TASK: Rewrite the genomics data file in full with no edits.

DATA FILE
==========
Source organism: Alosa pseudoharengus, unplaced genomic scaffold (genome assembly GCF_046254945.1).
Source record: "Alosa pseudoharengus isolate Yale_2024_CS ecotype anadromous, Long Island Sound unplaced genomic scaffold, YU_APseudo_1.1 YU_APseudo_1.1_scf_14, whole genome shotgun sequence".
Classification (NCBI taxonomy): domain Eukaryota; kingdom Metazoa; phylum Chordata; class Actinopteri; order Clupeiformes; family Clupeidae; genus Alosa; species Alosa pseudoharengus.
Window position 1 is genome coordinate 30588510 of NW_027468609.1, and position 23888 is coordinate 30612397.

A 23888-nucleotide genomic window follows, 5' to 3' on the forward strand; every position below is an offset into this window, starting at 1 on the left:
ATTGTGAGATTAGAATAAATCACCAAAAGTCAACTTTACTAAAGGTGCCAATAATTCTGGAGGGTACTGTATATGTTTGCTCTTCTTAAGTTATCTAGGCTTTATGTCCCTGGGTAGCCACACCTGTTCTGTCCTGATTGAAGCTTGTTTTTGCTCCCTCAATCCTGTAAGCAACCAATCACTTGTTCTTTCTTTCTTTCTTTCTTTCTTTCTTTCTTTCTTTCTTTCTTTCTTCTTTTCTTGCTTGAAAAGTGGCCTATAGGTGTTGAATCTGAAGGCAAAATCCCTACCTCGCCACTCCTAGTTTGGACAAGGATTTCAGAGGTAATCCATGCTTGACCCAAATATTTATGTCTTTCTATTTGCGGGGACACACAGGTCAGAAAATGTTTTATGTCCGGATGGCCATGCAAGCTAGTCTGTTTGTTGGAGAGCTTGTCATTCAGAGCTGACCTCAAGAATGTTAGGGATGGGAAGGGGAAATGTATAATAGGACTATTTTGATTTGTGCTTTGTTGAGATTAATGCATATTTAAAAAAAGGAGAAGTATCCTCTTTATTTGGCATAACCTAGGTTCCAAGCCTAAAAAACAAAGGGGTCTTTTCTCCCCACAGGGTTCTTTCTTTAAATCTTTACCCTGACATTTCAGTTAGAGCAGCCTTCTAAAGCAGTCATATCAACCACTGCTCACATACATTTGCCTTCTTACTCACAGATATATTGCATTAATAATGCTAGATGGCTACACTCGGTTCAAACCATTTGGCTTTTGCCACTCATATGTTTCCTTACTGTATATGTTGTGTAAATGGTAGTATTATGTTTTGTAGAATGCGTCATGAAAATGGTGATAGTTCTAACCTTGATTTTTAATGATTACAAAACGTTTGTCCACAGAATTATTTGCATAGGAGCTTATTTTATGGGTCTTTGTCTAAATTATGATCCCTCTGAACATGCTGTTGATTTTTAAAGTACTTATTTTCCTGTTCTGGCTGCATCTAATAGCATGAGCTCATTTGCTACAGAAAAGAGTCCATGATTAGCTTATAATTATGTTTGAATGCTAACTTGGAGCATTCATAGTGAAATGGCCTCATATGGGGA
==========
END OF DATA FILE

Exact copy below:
Source organism: Alosa pseudoharengus, unplaced genomic scaffold (genome assembly GCF_046254945.1).
Source record: "Alosa pseudoharengus isolate Yale_2024_CS ecotype anadromous, Long Island Sound unplaced genomic scaffold, YU_APseudo_1.1 YU_APseudo_1.1_scf_14, whole genome shotgun sequence".
Classification (NCBI taxonomy): domain Eukaryota; kingdom Metazoa; phylum Chordata; class Actinopteri; order Clupeiformes; family Clupeidae; genus Alosa; species Alosa pseudoharengus.
Window position 1 is genome coordinate 30588510 of NW_027468609.1, and position 23888 is coordinate 30612397.

A 23888-nucleotide genomic window follows, 5' to 3' on the forward strand; every position below is an offset into this window, starting at 1 on the left:
ATTGTGAGATTAGAATAAATCACCAAAAGTCAACTTTACTAAAGGTGCCAATAATTCTGGAGGGTACTGTATATGTTTGCTCTTCTTAAGTTATCTAGGCTTTATGTCCCTGGGTAGCCACACCTGTTCTGTCCTGATTGAAGCTTGTTTTTGCTCCCTCAATCCTGTAAGCAACCAATCACTTGTTCTTTCTTTCTTTCTTTCTTTCTTTCTTTCTTTCTTTCTTTCTTTCTTCTTTTCTTGCTTGAAAAGTGGCCTATAGGTGTTGAATCTGAAGGCAAAATCCCTACCTCGCCACTCCTAGTTTGGACAAGGATTTCAGAGGTAATCCATGCTTGACCCAAATATTTATGTCTTTCTATTTGCGGGGACACACAGGTCAGAAAATGTTTTATGTCCGGATGGCCATGCAAGCTAGTCTGTTTGTTGGAGAGCTTGTCATTCAGAGCTGACCTCAAGAATGTTAGGGATGGGAAGGGGAAATGTATAATAGGACTATTTTGATTTGTGCTTTGTTGAGATTAATGCATATTTAAAAAAAGGAGAAGTATCCTCTTTATTTGGCATAACCTAGGTTCCAAGCCTAAAAAACAAAGGGGTCTTTTCTCCCCACAGGGTTCTTTCTTTAAATCTTTACCCTGACATTTCAGTTAGAGCAGCCTTCTAAAGCAGTCATATCAACCACTGCTCACATACATTTGCCTTCTTACTCACAGATATATTGCATTAATAATGCTAGATGGCTACACTCGGTTCAAACCATTTGGCTTTTGCCACTCATATGTTTCCTTACTGTATATGTTGTGTAAATGGTAGTATTATGTTTTGTAGAATGCGTCATGAAAATGGTGATAGTTCTAACCTTGATTTTTAATGATTACAAAACGTTTGTCCACAGAATTATTTGCATAGGAGCTTATTTTATGGGTCTTTGTCTAAATTATGATCCCTCTGAACATGCTGTTGATTTTTAAAGTACTTATTTTCCTGTTCTGGCTGCATCTAATAGCATGAGCTCATTTGCTACAGAAAAGAGTCCATGATTAGCTTATAATTATGTTTGAATGCTAACTTGGAGCATTCATAGTGAAATGGCCTCATATGGGGA